Friday: LHP Andy Pettitte vs. LHP Felix Doubront
Doubront, 25, has a 3.66 ERA (3.44 FIP) in 21 starts and one relief appearance this year. His strikeout rate (8.09 K/9 and 20.8 K%) is down a touch from last year and his walk rate (3.87 BB/9 and 9.9 BB%) is unchanged, so his improvement is the result of more grounders (47.6%) and fewer homers (0.56 HR/9 and 6.7% HR/FB). That homer rate is perhaps unsustainably low given his home ballpark. Doubront will use low-90s two and four-seamers as well as a mid-to-upper-80s cutter to set up his mid-70 curveball and low-80s changeup. He doesn’t have much of a platoon split because his arsenal is so deep. The Yankees haven’t been able to touch Doubront since the start of the last season, and that includes two starts of at least six innings and no more than two runs earlier this year.
Saturday: RHP Hiroki Kuroda vs. RHP John Lackey
The 34-year-old Lackey has a brand new elbow following Tommy John surgery and the improvement is drastic. He’s got a 3.32 ERA (3.70 FIP) in 21 starts with strong peripherals: 8.32 K/9 (22.2 K%), 1.96 BB/9 (5.2 BB%), 1.22 HR/9 (14.3% HR/FB), and 49.5% grounders. The homers are an eyesore, but everything else looks good. Lackey is primarily a three-pitch pitcher, using his low-90s four-seamer, mid-to-upper-80s cutter, and upper-70s curveball more than 90% of the time combined. He will, however, mix in the rare low-90s two-seamer, mid-80s slider, and low-80s changeup. Like, one or two of each per start. Lackey has been around a while; the Yankees have seen him plenty over the years. They got to him for four runs in 6.1 innings last month.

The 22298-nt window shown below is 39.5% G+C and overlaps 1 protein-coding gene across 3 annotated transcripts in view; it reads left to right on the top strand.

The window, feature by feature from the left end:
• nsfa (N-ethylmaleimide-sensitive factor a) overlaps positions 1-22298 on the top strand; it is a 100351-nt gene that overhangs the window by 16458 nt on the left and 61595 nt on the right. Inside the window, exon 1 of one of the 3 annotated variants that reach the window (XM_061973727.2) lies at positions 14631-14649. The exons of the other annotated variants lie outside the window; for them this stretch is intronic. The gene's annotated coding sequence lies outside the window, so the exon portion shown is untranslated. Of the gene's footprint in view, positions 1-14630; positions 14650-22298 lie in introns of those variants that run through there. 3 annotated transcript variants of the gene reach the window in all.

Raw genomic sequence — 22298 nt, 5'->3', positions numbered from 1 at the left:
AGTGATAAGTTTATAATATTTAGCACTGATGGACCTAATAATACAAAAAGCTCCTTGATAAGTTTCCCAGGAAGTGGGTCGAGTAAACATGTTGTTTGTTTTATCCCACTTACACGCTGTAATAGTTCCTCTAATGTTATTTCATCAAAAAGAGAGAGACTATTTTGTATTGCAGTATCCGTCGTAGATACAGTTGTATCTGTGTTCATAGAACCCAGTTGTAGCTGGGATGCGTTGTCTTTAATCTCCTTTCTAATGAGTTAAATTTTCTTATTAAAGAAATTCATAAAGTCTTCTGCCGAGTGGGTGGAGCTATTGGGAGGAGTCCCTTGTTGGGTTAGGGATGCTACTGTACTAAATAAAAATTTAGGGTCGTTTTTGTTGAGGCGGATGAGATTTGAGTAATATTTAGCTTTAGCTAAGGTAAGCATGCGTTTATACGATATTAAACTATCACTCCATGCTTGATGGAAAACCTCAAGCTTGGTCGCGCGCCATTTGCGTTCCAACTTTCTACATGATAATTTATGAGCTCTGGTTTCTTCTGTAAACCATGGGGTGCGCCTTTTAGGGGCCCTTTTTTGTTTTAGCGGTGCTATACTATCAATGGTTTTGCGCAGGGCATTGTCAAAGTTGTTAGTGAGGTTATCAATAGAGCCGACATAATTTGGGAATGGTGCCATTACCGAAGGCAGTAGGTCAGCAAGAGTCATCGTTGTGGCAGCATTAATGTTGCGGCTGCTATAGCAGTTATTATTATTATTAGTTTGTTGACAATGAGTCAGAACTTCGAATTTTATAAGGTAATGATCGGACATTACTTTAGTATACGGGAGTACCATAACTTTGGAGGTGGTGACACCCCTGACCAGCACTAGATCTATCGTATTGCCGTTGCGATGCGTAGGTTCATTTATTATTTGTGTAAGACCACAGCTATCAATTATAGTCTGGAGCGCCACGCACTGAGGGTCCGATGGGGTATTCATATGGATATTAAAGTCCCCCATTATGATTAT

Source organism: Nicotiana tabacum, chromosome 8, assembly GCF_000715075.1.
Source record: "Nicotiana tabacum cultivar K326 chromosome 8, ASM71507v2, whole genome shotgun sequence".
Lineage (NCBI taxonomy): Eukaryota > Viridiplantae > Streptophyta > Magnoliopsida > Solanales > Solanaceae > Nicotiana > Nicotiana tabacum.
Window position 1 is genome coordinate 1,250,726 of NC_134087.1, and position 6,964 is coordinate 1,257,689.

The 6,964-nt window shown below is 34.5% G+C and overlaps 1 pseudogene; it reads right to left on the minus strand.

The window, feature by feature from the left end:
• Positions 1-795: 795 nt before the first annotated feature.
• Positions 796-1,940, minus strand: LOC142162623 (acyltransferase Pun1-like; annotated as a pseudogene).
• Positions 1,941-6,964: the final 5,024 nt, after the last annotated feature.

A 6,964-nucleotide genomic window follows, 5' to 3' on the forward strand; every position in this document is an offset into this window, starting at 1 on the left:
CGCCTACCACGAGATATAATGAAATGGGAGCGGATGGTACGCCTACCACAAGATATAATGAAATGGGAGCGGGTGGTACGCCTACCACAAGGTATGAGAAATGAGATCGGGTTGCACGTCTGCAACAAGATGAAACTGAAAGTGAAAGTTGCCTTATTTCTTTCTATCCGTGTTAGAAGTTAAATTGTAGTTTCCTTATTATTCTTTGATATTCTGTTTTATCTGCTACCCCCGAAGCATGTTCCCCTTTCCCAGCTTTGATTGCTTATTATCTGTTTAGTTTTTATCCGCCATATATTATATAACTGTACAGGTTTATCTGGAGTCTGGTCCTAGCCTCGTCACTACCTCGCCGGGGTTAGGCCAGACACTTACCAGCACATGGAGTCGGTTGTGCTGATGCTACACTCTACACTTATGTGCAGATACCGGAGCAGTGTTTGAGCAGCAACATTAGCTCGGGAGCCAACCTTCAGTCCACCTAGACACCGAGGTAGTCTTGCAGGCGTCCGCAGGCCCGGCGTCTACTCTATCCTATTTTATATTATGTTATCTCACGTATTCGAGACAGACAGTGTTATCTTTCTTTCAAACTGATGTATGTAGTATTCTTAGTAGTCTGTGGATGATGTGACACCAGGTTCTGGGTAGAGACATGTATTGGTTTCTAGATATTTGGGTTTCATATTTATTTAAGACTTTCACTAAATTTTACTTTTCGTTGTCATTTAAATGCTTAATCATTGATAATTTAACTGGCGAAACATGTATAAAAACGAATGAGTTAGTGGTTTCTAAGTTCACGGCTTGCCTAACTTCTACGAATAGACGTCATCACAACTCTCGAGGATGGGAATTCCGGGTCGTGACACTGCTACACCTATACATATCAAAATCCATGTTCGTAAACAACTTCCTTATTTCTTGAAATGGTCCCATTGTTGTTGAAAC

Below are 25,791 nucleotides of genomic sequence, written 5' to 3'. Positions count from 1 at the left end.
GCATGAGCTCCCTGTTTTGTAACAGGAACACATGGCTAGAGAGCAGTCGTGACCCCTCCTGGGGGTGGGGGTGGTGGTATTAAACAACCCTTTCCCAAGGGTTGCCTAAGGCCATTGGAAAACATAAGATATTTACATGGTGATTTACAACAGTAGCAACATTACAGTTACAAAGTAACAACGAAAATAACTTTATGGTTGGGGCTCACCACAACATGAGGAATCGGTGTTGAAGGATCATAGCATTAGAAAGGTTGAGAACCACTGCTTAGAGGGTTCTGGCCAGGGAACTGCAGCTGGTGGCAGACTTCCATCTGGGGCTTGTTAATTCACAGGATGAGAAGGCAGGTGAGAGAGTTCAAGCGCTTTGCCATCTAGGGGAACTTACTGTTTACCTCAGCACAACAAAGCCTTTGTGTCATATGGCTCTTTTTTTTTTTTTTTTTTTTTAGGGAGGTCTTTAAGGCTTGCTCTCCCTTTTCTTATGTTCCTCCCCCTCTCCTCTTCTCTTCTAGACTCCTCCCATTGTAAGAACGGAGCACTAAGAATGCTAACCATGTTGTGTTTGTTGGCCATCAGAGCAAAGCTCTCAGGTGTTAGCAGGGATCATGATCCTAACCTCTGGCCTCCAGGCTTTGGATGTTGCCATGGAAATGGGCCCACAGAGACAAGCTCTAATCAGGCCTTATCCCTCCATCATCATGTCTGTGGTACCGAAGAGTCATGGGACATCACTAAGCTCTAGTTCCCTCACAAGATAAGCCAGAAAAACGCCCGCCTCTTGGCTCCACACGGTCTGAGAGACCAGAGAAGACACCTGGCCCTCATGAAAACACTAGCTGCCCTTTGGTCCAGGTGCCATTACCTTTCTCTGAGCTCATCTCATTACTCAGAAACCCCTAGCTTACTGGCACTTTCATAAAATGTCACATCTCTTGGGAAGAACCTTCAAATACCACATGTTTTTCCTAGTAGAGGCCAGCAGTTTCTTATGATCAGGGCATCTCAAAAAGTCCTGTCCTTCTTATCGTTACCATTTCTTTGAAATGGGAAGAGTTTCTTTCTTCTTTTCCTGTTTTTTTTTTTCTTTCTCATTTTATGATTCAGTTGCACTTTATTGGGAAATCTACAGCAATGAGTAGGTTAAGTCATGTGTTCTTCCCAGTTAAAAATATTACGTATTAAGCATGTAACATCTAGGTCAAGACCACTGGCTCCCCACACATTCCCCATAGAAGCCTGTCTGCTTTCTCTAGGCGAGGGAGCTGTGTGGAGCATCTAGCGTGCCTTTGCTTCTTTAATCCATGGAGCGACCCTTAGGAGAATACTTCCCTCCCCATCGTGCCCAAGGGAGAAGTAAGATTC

Sunday: LHP CC Sabathia vs. RHP Ryan Dempster
Dempster, 36, has performed about as well as you’d expect an older, career NL pitcher moving into a hitter-friendly AL East park to perform. They can’t all be Kuroda. Dempster has a 4.50 ERA (4.68 FIP) in 24 starts with a real good strikeout rate (8.29 K/9 and 20.9 K%), but his walk (4.05 BB/9 and 10.2 BB%), homer (1.41 HR/9 and 13.8% HR/FB) , and ground ball (40.5%) numbers are all uninspiring. An upper-80s four-seamer and low-to-mid-80s slider are his top two pitches, but he’ll also mix in some upper-70s/low-80s splitters and mid-to-upper-80s cutters. The four-seamer and slider are clearly his go-to weapons, however. The Yankees seem to rough Dempster up each time they meet, and sure enough they got to him for five runs in 5.1 innings in July.
Farrell & Co. have had to overhaul most of their bullpen these last few weeks. RHP Koji Uehara (2.04 FIP) is still closing and both RHP Junichi Tazawa (3.33 FIP) and LHP Craig Breslow (3.50 FIP) are setting up, but otherwise there are a lot of new faces. LHP Drake Britton (3.27 FIP in limited time) and RHP Rubby De La Rosa (12.47 FIP in very limited time) are two live but young and inexperienced arms, as is de facto long man RHP Brandon Workman (5.31 FIP). He threw three innings on Wednesday and probably isn’t available tonight. LHP Franklin Morales (5.63 FIP in very limited time) just came off the DL to round out the seven-man relief crew.